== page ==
Title: The Strong-Willed Child: Birth Through Adolescence
Author: James Dobson
Publication Year: 1978
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Review: I don’t think I’ve ever disliked a book as much as I disliked this one. I wanted to read the whole thing. I really did. After the first couple pages when the author paints motherhood using extremely negative imagery followed by a lively description in which the author describes an instance when he beat his dog, I knew I wasn’t going to agree with very much of the content.
However, I still wanted to get through it, to better understand how other parents who choose to spank their kids rationalize their actions. However, I just couldn’t do it. I read every word up to page 46 when the author says, “Mild spankings can begin between fifteen and eighteen months of age…When spankings occur, they should be administered with a neutral object; that is, with a small switch or belt…”.
After that, I’d had enough. I have a 23 month old and while I may be tempted to smack her cute little bottom on occasion, I can’t imagine actually doing it, and know for a fact that with my child, it’s completely unnecessary and would be more harmful than beneficial. I skimmed through the rest of the book and found other disturbing charts and descriptions, such as “My Attitude Chart (pg. 58)” in which the child earns points based on their daily attitude which determines a consequence ranging from “the family will do something fun together” all the way to “I get two swats with the belt.”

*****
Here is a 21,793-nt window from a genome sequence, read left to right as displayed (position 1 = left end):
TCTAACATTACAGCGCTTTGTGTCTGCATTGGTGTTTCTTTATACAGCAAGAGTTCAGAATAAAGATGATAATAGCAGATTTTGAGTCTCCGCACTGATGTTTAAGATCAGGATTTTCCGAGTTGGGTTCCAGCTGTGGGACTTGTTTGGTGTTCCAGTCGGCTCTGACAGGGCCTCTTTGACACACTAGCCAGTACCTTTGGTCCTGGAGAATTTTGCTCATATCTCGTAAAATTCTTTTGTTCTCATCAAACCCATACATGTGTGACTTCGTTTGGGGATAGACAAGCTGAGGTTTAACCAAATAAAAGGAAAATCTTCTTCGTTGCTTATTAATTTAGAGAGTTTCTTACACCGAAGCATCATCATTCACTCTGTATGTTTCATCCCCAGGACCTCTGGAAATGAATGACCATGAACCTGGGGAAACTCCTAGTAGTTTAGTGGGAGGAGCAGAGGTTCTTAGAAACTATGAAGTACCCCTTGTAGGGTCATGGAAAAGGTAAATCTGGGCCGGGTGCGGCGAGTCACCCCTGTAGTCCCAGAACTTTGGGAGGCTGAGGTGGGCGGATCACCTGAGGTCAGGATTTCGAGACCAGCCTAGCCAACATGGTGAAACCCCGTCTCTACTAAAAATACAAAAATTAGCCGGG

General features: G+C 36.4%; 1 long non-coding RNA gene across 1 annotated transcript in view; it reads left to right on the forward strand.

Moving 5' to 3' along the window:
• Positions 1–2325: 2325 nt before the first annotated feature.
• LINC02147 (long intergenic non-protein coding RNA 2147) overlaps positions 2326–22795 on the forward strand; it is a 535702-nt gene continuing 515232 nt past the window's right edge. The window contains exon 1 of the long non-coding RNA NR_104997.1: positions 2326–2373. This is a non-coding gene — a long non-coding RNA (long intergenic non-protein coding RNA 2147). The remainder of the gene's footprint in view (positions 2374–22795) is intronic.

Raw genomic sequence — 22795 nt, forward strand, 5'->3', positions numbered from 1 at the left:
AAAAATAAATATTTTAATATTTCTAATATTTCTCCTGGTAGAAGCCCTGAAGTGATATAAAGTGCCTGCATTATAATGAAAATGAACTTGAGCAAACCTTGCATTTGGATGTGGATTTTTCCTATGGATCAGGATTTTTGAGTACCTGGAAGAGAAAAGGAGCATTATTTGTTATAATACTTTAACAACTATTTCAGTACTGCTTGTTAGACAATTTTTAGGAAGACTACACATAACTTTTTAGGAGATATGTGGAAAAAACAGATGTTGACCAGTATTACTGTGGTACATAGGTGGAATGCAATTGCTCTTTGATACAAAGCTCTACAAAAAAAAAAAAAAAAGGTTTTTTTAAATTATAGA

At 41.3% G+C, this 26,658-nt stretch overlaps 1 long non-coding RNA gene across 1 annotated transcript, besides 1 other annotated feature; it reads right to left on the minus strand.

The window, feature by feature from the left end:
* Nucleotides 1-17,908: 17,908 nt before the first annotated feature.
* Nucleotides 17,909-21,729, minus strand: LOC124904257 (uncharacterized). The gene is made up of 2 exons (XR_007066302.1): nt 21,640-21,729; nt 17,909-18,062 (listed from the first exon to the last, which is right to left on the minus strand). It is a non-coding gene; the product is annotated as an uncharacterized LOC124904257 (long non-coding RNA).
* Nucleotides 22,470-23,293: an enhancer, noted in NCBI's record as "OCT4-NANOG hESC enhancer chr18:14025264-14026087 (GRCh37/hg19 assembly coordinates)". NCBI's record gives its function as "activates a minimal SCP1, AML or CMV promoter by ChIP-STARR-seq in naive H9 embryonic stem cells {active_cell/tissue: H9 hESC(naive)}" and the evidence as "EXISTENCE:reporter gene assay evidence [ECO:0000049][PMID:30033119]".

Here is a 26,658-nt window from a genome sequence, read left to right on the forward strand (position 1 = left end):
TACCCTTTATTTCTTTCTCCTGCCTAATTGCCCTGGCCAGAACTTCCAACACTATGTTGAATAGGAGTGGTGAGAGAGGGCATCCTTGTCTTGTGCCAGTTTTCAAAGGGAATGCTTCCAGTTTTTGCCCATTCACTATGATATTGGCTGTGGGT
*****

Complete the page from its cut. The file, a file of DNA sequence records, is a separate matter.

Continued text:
Seriously? I try to be open-minded about different parenting practices and I strongly believe it’s important to set clear limits and be firm with children, however, I don’t even want this book in my house. (Note that there is a much newer version of this book, called The New Strong Willed Child, which is surprisingly highly reviewed on Amazon. However, from what I can tell, the philosophy seems to be basically the same.) (Personal Rating: 2/10)
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